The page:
#WorldHeritage #SalfordDocklandsProject #MecoS
At the recent North West Film Archive event “Inland Port – Films of the Manchester Ship Canal” showing films recorded in the 20th century when Salfords’ docklands were a major global port, one of the main themes was how connected Salford was to the world through the trading routes and the trade that passed through Salford Docks, with goods being transported to and from many points east, south, west and north, including Canada, USA, Ireland and Mediterranean Europe
Salford Docks, also known as the Port of Manchester, was the engine room for the “Northern Powerhouse” of yesteryear, but in 1982 the working docks closed down, then nature reclaimed the site and birds moved in, thousands of Pochard diving ducks, migrating to the UK from Eastern Europe/Russia, Little Ringed Plovers, warblers and Sand Martins, migrating from the UK from African wintering grounds, thrushes and Waxwings that breed in Scandinavia and migrate to the UK for winter, and the North American connection was retained as Canada Geese began to make the docklands a site for breeding and their summer grounds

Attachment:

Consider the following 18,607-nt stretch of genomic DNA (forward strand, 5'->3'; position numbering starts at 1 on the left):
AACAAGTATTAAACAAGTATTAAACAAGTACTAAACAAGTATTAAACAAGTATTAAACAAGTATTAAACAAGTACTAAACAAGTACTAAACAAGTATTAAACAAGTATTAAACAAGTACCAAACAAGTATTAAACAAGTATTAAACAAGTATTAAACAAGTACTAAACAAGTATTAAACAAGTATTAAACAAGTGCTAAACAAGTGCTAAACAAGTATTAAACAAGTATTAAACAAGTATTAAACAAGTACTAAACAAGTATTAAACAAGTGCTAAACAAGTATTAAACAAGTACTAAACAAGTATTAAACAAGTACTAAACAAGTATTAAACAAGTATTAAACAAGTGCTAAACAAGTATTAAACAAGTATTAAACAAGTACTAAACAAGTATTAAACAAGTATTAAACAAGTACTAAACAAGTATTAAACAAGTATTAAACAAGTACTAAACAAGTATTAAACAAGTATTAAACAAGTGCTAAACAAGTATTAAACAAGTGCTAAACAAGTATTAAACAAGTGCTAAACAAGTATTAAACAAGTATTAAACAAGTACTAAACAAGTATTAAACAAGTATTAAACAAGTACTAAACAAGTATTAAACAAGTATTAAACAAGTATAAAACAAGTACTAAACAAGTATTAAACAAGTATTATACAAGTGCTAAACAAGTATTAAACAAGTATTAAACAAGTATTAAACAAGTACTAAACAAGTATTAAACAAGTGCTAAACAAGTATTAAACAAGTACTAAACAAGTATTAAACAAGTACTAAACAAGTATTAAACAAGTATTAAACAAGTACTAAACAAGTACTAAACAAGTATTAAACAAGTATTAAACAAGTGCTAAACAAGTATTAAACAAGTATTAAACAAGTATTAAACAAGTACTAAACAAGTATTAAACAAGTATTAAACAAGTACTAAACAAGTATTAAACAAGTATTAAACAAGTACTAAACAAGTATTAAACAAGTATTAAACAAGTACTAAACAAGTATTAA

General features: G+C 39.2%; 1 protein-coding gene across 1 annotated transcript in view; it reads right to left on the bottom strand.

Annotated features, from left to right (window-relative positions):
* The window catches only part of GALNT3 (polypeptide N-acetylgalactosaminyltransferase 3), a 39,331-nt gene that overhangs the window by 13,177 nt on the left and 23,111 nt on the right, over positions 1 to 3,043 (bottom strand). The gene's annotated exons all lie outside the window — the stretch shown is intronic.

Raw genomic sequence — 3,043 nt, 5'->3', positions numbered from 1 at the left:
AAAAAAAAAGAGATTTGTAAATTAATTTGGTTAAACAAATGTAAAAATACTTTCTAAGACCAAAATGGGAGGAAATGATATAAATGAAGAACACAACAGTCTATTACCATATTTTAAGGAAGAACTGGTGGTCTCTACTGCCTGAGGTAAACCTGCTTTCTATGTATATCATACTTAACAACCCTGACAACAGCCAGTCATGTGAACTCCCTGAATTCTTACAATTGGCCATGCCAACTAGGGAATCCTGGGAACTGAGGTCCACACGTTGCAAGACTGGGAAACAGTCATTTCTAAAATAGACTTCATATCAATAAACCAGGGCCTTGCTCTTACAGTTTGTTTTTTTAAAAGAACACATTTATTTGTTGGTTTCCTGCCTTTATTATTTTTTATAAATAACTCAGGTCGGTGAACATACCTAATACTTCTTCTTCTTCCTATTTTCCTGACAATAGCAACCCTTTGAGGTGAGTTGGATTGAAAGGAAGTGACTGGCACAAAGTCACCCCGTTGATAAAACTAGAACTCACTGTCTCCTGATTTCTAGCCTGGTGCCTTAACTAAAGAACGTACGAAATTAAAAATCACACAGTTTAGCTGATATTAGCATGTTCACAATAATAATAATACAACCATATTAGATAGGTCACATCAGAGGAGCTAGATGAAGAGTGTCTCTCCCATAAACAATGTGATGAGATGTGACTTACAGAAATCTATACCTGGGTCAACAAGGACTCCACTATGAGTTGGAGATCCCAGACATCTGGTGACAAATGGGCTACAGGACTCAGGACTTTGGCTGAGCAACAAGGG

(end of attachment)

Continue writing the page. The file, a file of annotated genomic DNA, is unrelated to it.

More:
Now, more than 125 bird species have been recorded on the docklands, the most recent is Arctic Skua, a bird likely to have been born and bred on the Shetland Isles or the Arctic tundra!
The docklands are a living, breathing ecosystem and that is why it is so important to conserve and enhance the habitats that we do have here
Likewise, for the budding entrepreneurs, the global and seasonal nature of the birds that are visiting the docklands can be utilised, along with the resident Big Five (Kingfisher, Lapwing, Mute Swan, Grey Heron & Cormorant) and Peregrines to promote the site as a place for EcoTourism, for people to visit to see wildlife and learn about the natural world